Other attractions include the seaside city of Durban, the countless smaller beach resorts that sit on either side, the highly rated Big Five game-viewing reserves such as Hluhluwe-Imfolozi and Phinda Game Reserves, and a wealth of historical and cultural sites associated with the Zulu nation who are very proud of their heritage and culture.
The province of Kwa-Zulu Natal offers 82 battlefields, museums, old fortifications and places of remembrance. It holds the largest concentration of significant Battles and war related sites than anywhere in South Africa. This is where the Early Zulu Battles, the Anglo Zulu War 1879, the Rebellion of Langalibelele 1873, the South African Anglo Boer War 1899 – 1902, the Zulu Civil War 1883-1888, the Transvaal War of Independence 1880-1881, the Voortrekker – Zulu Wars and the Bhambatha Rebellion all took place.
South Africa’s economic hub, bursts at the seams with a wealth of art, history and culture. Johannesburg is often avoided by many tourists due to its reputation in the media for crime related violence, however a fusion of chic sophistication and rustic, inner-city vibe born of Africa’s finest creative minds awaits to be explored and this safely achieved with a reliable and trusted guide provided by Kitenge Africa Travel.
Here, modern African art meets designer trendiness and the results are rewarding! From the inner city walking tours, street art and graffiti, to the re-invented university suburbs, the combination exposes a vibrant urban life. Braamfontein’s Constitution Hill, art galleries and incredible restaurants designed for foodies are an example of this regeneration. It is here the continent can express itself and the results are quirky, a little off beat and totally captivating.
Upmarket Sandton, Rosebank and Melrose is a shopping paradise, offering restaurants, and activities easily located beside leafy suburbs. Soweto, once home to South Africa’s most well-loved legend Nelson Mandela, is an essential part of any visit to Johannesburg. The home of Nelson Mandela, the Hector Pieterson Museum and Regina Mundi Cathedral are all an important part of the historical appeal of any Soweto visit, and the importance of South Africa’s turbulent past and hard won democracy is easily perceptible.
South Africa’s Game Reserves
Sabi Sands is probably the most famous private game reserve when looking to explore South Africa. It shares an unfenced border with Kruger National Park, allowing wildlife to come and go freely between the two. However, with no day visitors and no self-drive safaris allowed, it offers a much more exclusive experience than Kruger itself. Sabi Sands is comprised of 160,000 acres of untamed bush and is home to all of the Big Five. The Sabi sands also offers frequent leopard and wild dog sightings.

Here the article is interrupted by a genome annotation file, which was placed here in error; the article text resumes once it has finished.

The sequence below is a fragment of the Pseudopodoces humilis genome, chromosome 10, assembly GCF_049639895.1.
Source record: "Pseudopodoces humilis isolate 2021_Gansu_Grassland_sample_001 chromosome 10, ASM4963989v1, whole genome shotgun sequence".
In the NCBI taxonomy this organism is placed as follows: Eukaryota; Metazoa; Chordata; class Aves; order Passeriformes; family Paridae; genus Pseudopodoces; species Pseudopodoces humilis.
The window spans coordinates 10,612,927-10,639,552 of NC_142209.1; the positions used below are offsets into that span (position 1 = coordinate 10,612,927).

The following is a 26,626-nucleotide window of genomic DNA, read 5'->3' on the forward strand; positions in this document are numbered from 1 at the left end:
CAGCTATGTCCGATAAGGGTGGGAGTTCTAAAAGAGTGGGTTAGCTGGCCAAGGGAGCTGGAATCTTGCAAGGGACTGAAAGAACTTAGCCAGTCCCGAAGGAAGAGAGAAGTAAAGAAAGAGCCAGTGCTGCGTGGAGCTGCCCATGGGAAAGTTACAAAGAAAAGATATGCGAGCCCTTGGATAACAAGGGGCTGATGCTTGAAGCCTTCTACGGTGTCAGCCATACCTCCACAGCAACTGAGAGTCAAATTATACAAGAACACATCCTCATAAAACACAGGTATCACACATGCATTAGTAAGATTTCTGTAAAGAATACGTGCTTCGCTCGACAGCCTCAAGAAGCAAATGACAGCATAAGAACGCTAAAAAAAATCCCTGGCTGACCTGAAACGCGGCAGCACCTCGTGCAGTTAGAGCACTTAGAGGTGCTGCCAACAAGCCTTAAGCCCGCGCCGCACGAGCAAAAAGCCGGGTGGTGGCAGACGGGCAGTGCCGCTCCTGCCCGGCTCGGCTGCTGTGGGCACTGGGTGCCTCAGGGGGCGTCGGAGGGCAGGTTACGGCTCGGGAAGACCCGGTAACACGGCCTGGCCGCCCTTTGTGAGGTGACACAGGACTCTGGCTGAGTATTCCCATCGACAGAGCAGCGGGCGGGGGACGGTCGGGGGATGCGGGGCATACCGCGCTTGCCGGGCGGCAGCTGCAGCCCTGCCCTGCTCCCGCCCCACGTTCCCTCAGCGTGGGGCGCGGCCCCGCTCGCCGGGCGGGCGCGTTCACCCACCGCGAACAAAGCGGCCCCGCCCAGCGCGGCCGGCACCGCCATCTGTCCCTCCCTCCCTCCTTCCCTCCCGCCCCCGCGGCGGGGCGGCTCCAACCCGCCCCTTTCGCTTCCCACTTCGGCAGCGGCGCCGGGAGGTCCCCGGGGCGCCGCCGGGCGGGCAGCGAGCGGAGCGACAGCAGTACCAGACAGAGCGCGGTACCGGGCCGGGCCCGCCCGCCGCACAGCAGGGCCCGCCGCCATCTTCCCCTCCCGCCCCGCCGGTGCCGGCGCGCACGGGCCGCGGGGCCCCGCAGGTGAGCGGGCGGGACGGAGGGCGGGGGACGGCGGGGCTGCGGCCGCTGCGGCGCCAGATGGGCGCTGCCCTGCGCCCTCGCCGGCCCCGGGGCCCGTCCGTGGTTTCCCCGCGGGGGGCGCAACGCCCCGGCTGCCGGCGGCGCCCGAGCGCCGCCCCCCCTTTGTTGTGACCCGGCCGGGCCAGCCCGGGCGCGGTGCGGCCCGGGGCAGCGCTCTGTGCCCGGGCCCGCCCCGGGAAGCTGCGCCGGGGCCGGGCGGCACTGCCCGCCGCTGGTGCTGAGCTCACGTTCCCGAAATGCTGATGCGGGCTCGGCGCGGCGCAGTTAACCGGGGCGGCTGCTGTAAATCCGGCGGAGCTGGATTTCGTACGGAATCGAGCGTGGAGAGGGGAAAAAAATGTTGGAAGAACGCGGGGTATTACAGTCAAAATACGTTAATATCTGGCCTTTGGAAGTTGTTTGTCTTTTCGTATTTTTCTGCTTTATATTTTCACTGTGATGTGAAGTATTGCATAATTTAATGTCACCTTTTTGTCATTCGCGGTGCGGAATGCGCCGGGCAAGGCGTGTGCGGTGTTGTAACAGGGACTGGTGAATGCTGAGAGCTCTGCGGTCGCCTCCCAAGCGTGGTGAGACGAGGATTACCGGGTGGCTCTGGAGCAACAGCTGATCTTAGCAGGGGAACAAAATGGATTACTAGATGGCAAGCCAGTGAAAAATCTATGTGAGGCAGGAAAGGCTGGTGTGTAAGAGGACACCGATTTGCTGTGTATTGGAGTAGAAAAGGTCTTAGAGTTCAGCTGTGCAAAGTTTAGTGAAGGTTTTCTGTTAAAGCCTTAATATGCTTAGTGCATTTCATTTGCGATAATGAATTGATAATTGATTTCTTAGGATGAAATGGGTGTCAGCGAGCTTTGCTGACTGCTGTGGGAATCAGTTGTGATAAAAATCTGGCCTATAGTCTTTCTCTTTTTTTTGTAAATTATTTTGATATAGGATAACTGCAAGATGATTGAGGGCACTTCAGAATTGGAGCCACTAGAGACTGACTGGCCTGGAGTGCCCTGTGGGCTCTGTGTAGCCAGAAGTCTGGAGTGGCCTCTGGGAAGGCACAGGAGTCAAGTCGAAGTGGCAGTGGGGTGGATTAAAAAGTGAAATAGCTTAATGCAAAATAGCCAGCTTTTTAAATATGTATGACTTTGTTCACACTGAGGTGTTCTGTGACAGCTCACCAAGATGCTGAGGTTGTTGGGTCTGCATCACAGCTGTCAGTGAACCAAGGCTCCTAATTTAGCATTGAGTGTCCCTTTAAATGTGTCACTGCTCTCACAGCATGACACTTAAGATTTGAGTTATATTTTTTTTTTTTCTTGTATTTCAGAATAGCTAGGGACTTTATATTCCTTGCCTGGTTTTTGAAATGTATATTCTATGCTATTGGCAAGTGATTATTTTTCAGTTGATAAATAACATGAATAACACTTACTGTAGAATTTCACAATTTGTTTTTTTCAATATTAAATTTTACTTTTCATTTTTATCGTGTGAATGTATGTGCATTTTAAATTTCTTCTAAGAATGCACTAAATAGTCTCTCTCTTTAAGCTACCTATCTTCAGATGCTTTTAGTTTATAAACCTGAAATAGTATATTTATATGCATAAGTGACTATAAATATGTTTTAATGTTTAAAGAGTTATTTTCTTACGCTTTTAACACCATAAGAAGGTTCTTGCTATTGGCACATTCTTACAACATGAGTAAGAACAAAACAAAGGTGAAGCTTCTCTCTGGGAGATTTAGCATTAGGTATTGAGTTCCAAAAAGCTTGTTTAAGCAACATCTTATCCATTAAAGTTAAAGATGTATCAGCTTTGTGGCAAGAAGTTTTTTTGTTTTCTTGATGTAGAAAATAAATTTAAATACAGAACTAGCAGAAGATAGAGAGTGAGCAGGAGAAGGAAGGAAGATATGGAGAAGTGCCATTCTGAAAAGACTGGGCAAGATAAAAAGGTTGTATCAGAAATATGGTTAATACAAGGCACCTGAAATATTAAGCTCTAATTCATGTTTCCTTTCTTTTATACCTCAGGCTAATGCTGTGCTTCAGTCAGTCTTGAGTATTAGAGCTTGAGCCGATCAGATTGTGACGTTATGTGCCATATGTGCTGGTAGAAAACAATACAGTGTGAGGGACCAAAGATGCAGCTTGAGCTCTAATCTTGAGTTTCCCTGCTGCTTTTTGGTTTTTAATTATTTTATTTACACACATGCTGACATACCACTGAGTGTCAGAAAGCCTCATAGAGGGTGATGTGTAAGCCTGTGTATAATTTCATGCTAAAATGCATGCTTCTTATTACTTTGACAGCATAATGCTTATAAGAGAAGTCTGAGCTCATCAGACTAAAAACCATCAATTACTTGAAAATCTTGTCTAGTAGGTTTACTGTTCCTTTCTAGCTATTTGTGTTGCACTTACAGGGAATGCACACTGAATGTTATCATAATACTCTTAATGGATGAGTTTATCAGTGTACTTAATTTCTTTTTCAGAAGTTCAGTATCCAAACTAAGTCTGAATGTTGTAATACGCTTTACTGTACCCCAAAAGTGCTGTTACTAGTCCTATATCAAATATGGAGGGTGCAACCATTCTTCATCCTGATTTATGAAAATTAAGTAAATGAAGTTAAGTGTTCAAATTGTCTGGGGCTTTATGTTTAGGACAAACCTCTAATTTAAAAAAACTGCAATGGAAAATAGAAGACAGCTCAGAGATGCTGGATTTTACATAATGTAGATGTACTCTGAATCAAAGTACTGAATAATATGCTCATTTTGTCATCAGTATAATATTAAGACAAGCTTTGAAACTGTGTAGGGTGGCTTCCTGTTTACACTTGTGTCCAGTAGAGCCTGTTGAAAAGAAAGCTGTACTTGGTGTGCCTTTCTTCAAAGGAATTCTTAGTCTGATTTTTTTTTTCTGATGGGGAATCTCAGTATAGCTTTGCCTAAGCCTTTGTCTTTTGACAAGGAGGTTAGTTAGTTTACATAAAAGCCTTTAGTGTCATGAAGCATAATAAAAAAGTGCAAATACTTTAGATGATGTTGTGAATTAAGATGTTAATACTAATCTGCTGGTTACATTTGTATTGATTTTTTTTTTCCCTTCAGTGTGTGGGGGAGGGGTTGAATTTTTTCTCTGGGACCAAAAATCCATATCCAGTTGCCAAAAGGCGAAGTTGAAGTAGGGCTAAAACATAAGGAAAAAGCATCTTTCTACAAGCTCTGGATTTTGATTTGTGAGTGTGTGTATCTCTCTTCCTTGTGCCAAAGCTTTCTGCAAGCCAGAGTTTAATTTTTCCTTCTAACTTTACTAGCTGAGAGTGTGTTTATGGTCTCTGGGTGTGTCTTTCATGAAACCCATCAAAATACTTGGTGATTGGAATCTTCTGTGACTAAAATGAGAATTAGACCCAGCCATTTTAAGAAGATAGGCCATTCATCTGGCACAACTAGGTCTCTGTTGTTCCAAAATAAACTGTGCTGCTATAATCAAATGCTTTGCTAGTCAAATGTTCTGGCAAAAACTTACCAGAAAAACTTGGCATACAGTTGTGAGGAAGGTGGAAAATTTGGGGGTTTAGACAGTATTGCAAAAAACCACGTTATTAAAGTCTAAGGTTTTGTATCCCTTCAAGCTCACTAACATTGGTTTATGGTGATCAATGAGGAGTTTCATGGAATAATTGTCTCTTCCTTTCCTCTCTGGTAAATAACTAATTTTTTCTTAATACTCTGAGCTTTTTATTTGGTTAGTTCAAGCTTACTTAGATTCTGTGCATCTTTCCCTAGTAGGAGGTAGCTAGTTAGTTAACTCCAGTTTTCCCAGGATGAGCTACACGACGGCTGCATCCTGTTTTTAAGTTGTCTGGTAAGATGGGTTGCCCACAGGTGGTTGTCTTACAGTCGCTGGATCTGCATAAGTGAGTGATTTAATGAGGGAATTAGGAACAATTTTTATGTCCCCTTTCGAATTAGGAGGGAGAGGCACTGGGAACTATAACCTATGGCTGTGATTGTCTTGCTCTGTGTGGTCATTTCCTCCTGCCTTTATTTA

Eastern Cape Game Reserves are perfect for first-time visitors to South Africa. A safari can easily be added to a holiday for families or those not wishing to take malaria tablets. Many of the reserves and parks of the Eastern Cape are home to the Big Five; which is made up of the lion, elephant, rhinoceros, buffalo, and leopard. A 2-3 nights is an ideal time to safari here. If you are planning to drive the Garden Route, it combines really well to fly into Cape Town, and out of Port Elizabeth via Johannesburg back home (or vice versa). Alternatively, if you are not driving then domestic flights can easily be arranged into P.E for you from either Cape Town or Johannesburg.
Tying the Knot
Welgevonden Game Reserve is malaria free and just an easy 2.5 hour drive or 45 minute flight from Johannesburg, making it a unique means of escaping the hustle and bustle of the city. This reserve is home to over 50 different mammals including the Big 5. The reserve also has kudu, giraffe, zebra, warthog, cheetah, brown hyena, the honey badger and close to 300 bird species. At the same time, the restricted number of vehicles allowed in the park and the fact that the animals have never been hunted means that the they remain largely unphased by human proximity, allowing for particularly close and personal encounters.
Madikwe Game Reserve is currently the fifth largest game reserve and is also one of the lesser- known parks in South Africa. This makes it a hidden- gem as it is regarded as one of the best conservation areas in Africa and offers the Big 5 in a 680 km2 park (750 km2 including newly incorporated privately owned land). The park offers a number of luxurious lodges as well as community lodges in a malaria- free zone. The Big 5 is represented in the park and you are likely to spot lion, leopard, elephant, rhino or buffalo. During your visit you will also have the rare privilege of possibly seeing the highly endangered African wild dog.